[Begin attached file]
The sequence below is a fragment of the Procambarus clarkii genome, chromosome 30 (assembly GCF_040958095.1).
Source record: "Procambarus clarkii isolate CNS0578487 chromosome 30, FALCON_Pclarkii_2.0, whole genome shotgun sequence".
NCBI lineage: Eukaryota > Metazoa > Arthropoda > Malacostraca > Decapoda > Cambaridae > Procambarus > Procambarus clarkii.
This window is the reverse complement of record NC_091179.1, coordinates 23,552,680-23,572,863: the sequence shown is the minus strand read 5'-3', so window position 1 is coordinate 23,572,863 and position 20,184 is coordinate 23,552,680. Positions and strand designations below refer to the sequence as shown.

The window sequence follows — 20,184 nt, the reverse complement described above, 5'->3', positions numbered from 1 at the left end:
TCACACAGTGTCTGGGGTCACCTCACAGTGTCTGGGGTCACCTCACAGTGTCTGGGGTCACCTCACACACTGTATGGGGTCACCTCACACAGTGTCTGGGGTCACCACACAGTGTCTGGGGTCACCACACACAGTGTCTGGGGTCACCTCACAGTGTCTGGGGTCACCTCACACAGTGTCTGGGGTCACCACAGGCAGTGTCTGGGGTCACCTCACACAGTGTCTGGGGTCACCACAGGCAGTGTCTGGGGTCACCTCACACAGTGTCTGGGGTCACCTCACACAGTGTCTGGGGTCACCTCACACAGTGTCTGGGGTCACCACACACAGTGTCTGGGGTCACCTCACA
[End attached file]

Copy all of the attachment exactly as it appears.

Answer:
The sequence below is a fragment of the Procambarus clarkii genome, chromosome 30 (assembly GCF_040958095.1).
Source record: "Procambarus clarkii isolate CNS0578487 chromosome 30, FALCON_Pclarkii_2.0, whole genome shotgun sequence".
NCBI lineage: Eukaryota > Metazoa > Arthropoda > Malacostraca > Decapoda > Cambaridae > Procambarus > Procambarus clarkii.
This window is the reverse complement of record NC_091179.1, coordinates 23,552,680-23,572,863: the sequence shown is the minus strand read 5'-3', so window position 1 is coordinate 23,572,863 and position 20,184 is coordinate 23,552,680. Positions and strand designations below refer to the sequence as shown.

The window sequence follows — 20,184 nt, the reverse complement described above, 5'->3', positions numbered from 1 at the left end:
TCACACAGTGTCTGGGGTCACCTCACAGTGTCTGGGGTCACCTCACAGTGTCTGGGGTCACCTCACACACTGTATGGGGTCACCTCACACAGTGTCTGGGGTCACCACACAGTGTCTGGGGTCACCACACACAGTGTCTGGGGTCACCTCACAGTGTCTGGGGTCACCTCACACAGTGTCTGGGGTCACCACAGGCAGTGTCTGGGGTCACCTCACACAGTGTCTGGGGTCACCACAGGCAGTGTCTGGGGTCACCTCACACAGTGTCTGGGGTCACCTCACACAGTGTCTGGGGTCACCTCACACAGTGTCTGGGGTCACCACACACAGTGTCTGGGGTCACCTCACA